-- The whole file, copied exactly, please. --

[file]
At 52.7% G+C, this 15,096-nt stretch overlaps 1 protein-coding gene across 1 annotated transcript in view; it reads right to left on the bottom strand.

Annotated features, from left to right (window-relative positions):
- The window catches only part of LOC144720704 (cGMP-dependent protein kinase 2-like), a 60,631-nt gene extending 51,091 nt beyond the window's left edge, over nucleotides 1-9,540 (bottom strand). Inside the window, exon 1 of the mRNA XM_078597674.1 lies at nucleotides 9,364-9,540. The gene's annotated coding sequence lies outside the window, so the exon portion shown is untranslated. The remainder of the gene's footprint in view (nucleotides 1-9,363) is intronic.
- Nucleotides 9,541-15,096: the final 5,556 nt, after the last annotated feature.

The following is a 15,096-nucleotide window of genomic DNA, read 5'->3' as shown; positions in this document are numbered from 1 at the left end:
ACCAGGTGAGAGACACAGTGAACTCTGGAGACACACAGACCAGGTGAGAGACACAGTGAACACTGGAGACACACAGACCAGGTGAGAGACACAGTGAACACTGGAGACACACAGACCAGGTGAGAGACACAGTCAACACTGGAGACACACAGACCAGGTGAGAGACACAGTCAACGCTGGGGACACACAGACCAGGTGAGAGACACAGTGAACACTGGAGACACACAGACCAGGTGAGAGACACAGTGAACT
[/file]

At 52.7% G+C, this 15,096-nt stretch overlaps 1 protein-coding gene across 1 annotated transcript in view; it reads right to left on the bottom strand.

Annotated features, from left to right (window-relative positions):
- The window catches only part of LOC144720704 (cGMP-dependent protein kinase 2-like), a 60,631-nt gene extending 51,091 nt beyond the window's left edge, over nucleotides 1-9,540 (bottom strand). Inside the window, exon 1 of the mRNA XM_078597674.1 lies at nucleotides 9,364-9,540. The gene's annotated coding sequence lies outside the window, so the exon portion shown is untranslated. The remainder of the gene's footprint in view (nucleotides 1-9,363) is intronic.
- Nucleotides 9,541-15,096: the final 5,556 nt, after the last annotated feature.

The following is a 15,096-nucleotide window of genomic DNA, read 5'->3' as shown; positions in this document are numbered from 1 at the left end:
ACCAGGTGAGAGACACAGTGAACTCTGGAGACACACAGACCAGGTGAGAGACACAGTGAACACTGGAGACACACAGACCAGGTGAGAGACACAGTGAACACTGGAGACACACAGACCAGGTGAGAGACACAGTCAACACTGGAGACACACAGACCAGGTGAGAGACACAGTCAACGCTGGGGACACACAGACCAGGTGAGAGACACAGTGAACACTGGAGACACACAGACCAGGTGAGAGACACAGTGAACT